Derville listed four different aspects that should be evaluated:

  1. The range of activist organisations: Derville says that recognising differences among activist organisations is important to theorise about them. Many organisations may share a common interest, but each organisation executes their approaches differently. The more radical an activist organisation is, the more likely it is to demand fundamental changes in the economic, political, and social systems.
  2. Communicative action: Derville suggests that websites should include a variety of journal volumes. Also, Derville says that activist organisations using militant tactics believe they are more effective when influencing their targets.
  3. Identity building: Derville believes militant acts fulfil the organisational goal of building identity. In addition, reputation building can be applied here in order to further reinforce brand equity.
  4. Disruptive image events: Derville says that highly charged protests that involve strong visuals is used here. This can spark a sense of meaning to the campaign.

Derville has listed four radical tactics that should be omnipresent throughout any activist campaigns. Animal rights campaigners must ensure that they stand out as radically different to competing campaigners, active and resourceful websites should be available, use of militant tactics, building a positive reputation, and use of strong visuals.

The marketing concepts that were present in this article include: economic, political & socio-cultural.

Shock Advocacy in Campaigns

Joseph N. Scudder and Carol Bishop Mills wrote a study that examined the impact of a graphic animal rights campaign launched by People for the Ethical Treatment of Animals (PETA) against alleged abuses on a corporate farm.

Scudder & Mills say that not-for-profit organisations increasingly use shock advocacy to break through the clutter in a media-saturated world. These two authors suggest that organisations adopting this approach risk alienation.

The study consisted of three research questions:

  1. Will an advocacy message targeted at the factory farm meat production industry result in damage to the industry’s credibility?
  2. Will negative advocacy messages targeting the abuse of animals result in decreases in the perceived credibility of the organisation issuing these messages?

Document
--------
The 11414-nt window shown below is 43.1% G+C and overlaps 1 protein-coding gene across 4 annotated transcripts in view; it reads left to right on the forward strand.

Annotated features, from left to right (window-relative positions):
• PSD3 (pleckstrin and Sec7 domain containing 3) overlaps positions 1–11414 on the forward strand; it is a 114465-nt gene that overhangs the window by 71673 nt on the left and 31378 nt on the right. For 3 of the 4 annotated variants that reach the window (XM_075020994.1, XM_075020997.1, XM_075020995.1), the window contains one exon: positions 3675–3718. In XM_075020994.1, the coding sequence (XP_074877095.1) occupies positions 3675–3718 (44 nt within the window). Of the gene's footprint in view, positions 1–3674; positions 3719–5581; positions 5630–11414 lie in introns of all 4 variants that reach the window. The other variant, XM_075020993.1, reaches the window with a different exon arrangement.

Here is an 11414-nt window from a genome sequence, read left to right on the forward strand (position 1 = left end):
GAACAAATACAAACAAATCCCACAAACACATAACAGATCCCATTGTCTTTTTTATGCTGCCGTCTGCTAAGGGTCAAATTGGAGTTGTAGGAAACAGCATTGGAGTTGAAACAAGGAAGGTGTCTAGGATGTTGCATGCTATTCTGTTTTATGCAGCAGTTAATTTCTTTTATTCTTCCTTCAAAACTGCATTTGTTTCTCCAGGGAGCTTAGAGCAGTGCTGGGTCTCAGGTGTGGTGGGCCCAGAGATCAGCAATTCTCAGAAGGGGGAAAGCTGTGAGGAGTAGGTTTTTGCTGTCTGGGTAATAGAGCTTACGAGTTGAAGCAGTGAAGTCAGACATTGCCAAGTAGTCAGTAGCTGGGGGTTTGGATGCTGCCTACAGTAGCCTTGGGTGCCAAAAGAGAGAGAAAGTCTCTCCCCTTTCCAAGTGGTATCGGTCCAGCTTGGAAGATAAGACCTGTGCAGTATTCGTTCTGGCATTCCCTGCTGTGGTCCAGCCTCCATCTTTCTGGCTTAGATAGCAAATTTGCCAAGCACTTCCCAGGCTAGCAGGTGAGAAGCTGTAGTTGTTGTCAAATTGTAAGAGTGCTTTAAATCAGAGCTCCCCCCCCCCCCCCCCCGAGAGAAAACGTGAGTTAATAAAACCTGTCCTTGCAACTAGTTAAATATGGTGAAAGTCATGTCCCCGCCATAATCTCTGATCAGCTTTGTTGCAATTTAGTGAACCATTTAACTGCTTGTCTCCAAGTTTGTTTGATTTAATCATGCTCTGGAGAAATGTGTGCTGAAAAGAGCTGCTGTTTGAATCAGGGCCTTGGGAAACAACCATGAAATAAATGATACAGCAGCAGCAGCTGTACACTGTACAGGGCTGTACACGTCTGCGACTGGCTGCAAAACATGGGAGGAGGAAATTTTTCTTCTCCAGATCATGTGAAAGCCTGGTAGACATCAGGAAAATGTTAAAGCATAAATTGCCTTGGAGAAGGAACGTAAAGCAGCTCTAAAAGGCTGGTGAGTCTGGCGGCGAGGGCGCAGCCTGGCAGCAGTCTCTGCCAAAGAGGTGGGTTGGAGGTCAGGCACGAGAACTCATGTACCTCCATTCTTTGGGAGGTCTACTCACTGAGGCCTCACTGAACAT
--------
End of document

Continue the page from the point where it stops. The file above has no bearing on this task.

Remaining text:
3. Will an advocacy message producing increased perceptions of wrongdoing commensurately increase the negative perceptions of the credibility of that industry?

Scudder & Mills believe that messages effectiveness lies in the message making the viewer feel negatively about the target of the messages. These targets are the perpetrators, or ‘wrong-doers’, described in shock advocacy. In the discussion section of Scudder & Mills study, they say that rather than the targets credibility being lowered through graphic content, the targets credibility decreased, in the public’s perception, based on wrongdoing.

Using shock advocacy in a campaign can be tricky, but if it is done strategically, it can be a major success factor. If you are considering using shock advocacy, ask yourself the following questions:

  • Do I need to use shock advocacy?
  • Will shock advocacy be useful for my campaign?
  • How will my audience react to this message?
  • Am I doing this legally/am I defaming anyone?
  • Which approach can I take to using shock advocacy?

The marketing concepts that were present in this article include: socio-cultural & technological.

Questionnaire Results

After analysing the four sources in the previous blog posts, a questionnaire was formed to discover the impact of animal rights campaigns, and which approaches audiences look for. The questionnaire was distributed via Facebook to audiences between the ages of 18 – 24. Ten questionnaires were distributed. Below this paragraph, a sample of the questionnaire is attached.

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Results

Q1. In order to hear from both perspectives, 50% male and 50% female respondents were located.

Q2. Out of the ten respondents, the following answers were selected:

  • 0 – 1 campaign/s: 2/10 respondents selected this answer
  • 2 – 5 campaigns: 5/10 respondents selected this answer
  • 6 – 10 campaigns: 2/10 respondents selected this answer
  • 10+ campaigns: 1/10 respondents selected this answer

The results from question two shows that on average, 50% of respondents can remember 2 – 5 animal rights campaigns.

Q3.  How do you feel when you see animal rights campaigns?

The responses to this question had many mixed responses. The following key words were located across the responses: angry, frustrated, inspired, hopeful, annoyed, bombarded, sad, vengeful, and neutral.

Q4. What do you like to see in animal rights campaigns?

The majority of respondents (6/10) said that they like to see facts and figures in animal campaigns. Some of these respondents extended and said that they do not like being lied to. This is the reason why they need convincing that the organisation is telling the truth. The other 30% of respondents said that they like to see directions where they can go to support the cause. One of the respondents did not answer this question.

Q5. What do you NOT like to see in animal rights campaigns?

Half of the respondents, said that they do not like seeing images of animals suffering. Some of these respondents extended and said this is because they feel sympathetic towards the animals. Four other respondents said they don’t like it when the campaign asks for donations. One other respondent said they don’t like particular organisations approaches to the campaign; it was unclear what they meant by this.

Q6. Which suggestions can you make for animal rights campaigns to be improved?

The following suggestions were highlighted from the respondents:

  • Use more facts and figures.
  • Don’t make the campaign appear to be selling something.
  • Avoid too many images of animals suffering.
  • Use as much motivational language as possible.
  • Don’t use complex language.
  • Talk about what you plan to do about the issue.